According to a report in Harnesslink, the New York Supreme Court (actually the lowest state court) had permanently vacated the suspension of harness trainer/owner Lou Pena and dismissed the charges levied by the New York Gaming Commission against him. This court had previously dismissed the charges under a show cause ruling earlier this year but gave the NYGC the opportunity to have the decision reversed.
As per the ruling, the NYGC responded that the court had no jurisdiction in the matter and that the 30 day limit to render a decision is discretionary. The court has decided in this case, where Pena's right to due process has been grossly violated, the court had jurisdiction in the case.
Mind you this court was not biased in Pena's favor. Originally the court ruled the NYGC had the right to suspend Pena indefinitely despite the fact the 30 day decision period had been passed without a decision so some leeway was permitted. However, as of October 1, 2013 when the court issued its final ruling, it had been 13 months without the hearing officer issuing their report and opinion. That is 13 months where Lou Pena has been in legal limbo, unable to challenge a hearing officers decision which never came. You can't fight a decision which has not been issued. Hence, the court has overturned his suspension and ordered the charges dismissed.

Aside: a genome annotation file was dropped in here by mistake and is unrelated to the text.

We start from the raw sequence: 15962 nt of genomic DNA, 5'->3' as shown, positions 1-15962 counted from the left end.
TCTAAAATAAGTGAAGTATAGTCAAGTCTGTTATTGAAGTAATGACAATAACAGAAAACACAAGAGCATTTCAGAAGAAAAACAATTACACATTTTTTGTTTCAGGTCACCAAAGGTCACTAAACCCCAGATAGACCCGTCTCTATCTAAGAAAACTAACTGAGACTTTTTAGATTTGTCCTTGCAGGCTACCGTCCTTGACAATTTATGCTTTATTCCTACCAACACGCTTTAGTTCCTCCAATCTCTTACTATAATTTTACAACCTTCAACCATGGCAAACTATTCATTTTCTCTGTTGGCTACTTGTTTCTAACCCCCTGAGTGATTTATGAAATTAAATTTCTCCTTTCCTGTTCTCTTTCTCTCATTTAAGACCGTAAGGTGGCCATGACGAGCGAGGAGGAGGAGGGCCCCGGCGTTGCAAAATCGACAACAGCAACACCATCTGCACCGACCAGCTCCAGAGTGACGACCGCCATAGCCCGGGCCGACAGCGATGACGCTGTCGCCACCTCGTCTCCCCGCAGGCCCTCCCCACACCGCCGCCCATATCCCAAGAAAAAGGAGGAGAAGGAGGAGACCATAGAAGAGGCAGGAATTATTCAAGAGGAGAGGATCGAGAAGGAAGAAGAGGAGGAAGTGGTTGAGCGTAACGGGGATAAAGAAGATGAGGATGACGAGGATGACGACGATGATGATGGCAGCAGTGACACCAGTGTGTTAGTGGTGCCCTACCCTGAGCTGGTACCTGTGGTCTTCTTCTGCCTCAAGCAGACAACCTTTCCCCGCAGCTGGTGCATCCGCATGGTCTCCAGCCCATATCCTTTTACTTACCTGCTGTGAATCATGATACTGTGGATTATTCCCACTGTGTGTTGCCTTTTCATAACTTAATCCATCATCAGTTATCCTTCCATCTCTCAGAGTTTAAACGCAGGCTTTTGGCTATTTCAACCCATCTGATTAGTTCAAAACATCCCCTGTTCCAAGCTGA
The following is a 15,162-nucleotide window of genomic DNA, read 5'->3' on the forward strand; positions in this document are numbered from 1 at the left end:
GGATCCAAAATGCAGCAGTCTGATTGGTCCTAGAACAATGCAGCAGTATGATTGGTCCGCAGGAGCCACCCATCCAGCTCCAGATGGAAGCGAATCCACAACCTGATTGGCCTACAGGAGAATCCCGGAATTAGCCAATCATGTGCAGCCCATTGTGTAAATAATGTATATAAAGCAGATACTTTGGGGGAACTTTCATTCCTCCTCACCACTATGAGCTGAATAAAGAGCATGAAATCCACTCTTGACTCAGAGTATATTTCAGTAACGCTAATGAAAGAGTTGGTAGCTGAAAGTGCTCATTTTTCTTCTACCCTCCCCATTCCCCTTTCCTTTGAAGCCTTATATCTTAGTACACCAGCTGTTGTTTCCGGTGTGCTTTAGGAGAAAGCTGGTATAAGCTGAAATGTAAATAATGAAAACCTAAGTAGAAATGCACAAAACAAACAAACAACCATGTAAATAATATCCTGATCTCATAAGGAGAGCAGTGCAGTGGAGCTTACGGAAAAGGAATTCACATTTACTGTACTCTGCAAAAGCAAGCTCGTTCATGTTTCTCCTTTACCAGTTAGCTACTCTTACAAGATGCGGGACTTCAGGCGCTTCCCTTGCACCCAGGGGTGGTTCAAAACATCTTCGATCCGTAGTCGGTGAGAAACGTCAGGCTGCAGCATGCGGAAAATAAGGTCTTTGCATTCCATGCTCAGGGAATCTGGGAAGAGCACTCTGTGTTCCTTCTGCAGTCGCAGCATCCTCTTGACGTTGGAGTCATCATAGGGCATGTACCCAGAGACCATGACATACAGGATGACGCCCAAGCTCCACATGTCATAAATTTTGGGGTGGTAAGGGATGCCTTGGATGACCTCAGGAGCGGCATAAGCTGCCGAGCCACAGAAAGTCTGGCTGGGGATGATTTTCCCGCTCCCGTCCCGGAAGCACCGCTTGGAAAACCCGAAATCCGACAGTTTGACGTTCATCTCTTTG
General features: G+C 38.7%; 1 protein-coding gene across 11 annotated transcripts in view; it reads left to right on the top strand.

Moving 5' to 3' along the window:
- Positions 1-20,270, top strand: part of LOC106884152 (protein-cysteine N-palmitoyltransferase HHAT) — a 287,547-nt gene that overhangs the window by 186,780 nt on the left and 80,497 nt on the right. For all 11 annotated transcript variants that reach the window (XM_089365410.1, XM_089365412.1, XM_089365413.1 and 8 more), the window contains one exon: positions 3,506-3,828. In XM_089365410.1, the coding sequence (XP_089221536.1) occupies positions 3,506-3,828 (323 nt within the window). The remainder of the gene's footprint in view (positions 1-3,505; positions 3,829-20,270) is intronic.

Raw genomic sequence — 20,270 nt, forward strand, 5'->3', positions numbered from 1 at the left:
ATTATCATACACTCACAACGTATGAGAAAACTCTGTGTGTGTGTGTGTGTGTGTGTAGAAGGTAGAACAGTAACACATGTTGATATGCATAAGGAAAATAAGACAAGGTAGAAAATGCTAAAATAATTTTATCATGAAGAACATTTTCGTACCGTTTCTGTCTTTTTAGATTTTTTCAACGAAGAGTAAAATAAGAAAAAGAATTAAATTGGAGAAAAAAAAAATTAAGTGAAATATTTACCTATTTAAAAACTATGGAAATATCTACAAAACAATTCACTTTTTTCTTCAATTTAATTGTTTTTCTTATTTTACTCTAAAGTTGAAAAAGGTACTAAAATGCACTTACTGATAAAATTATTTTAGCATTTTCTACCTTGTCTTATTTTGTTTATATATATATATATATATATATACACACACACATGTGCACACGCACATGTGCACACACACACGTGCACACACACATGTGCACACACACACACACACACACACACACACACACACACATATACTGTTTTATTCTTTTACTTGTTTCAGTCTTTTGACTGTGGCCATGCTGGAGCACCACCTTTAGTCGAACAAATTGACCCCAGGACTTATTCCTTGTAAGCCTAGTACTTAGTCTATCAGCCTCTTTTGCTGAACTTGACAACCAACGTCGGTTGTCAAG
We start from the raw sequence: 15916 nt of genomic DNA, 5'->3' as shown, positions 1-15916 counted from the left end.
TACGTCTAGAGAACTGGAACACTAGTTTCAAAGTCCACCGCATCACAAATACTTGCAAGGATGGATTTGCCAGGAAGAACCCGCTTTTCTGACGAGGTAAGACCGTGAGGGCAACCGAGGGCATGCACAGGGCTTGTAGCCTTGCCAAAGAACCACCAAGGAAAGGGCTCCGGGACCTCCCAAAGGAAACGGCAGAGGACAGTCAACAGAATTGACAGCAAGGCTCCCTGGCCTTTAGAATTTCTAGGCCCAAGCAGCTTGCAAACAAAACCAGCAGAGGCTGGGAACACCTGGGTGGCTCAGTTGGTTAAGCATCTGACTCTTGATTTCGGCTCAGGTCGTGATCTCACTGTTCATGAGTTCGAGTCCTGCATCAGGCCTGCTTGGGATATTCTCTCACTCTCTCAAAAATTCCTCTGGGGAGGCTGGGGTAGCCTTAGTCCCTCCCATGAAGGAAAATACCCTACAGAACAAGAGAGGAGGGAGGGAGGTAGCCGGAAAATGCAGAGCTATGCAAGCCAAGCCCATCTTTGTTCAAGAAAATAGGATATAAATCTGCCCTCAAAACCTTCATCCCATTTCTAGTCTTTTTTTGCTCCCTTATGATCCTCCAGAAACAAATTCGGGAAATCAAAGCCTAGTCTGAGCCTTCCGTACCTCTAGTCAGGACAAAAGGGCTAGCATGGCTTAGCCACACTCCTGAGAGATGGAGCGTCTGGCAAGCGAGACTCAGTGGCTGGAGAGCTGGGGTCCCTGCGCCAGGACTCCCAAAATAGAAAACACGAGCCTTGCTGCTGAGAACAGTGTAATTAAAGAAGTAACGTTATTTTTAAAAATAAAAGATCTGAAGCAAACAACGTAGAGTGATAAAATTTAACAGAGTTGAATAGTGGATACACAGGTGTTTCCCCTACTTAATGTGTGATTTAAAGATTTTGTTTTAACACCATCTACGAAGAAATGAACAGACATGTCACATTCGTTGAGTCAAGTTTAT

Why didn't the NYGC issue the report? A high profile case like this doesn't get lost in the system as part of the transition from the NYSRWB to the NYGC when the divisions were consolidated. My guess is the NYGC realized their case against Pena was questionable at best due to the method used to obtain the information which was used to issue the initial suspension ruling. Hence, one has to wonder if the delay was deliberate. Regardless of how you feel about Mr. Pena, the court did the right thing by intervening and ending this abuse of power.
Of course, the NYGC may appeal the decision but even if it doesn't, who knows how quick Pena gets back onto the backstretch of a harness track in New York state being the tracks are privately operated. It also seems a foregone conclusion that he will not be allowed back at the Meadowlands.
With Lou Pena having the charges tossed by the court in New York, now
is a good time to see how he is doing now that he has been 'exiled' to
Pennsylvania. At Pocono Downs, Pena is tied for fourth in the training
standings with his stable making 173 starts with 41 victories for a 24%
win percentage (.356 UTR), earning $379,425. Overall, Pena has 228
starts with 49 victories (.341 UTR) earning $504,230 when you include
his starts at Harrah's Philadelphia and Saratoga Raceway. Clearly, while
not earning what he did in New York, Pena is more than holding his own.
This is Not Your Father's Racetrack: Speaking of the Meadowlands, a press release describing the opening of what is being called Meadowlands Racing and Entertainment indicates this is not your father's racetrack. In fact, plans are to have the facility open year round even on dark days for social events. It will be interesting seeing the new facility come November 23.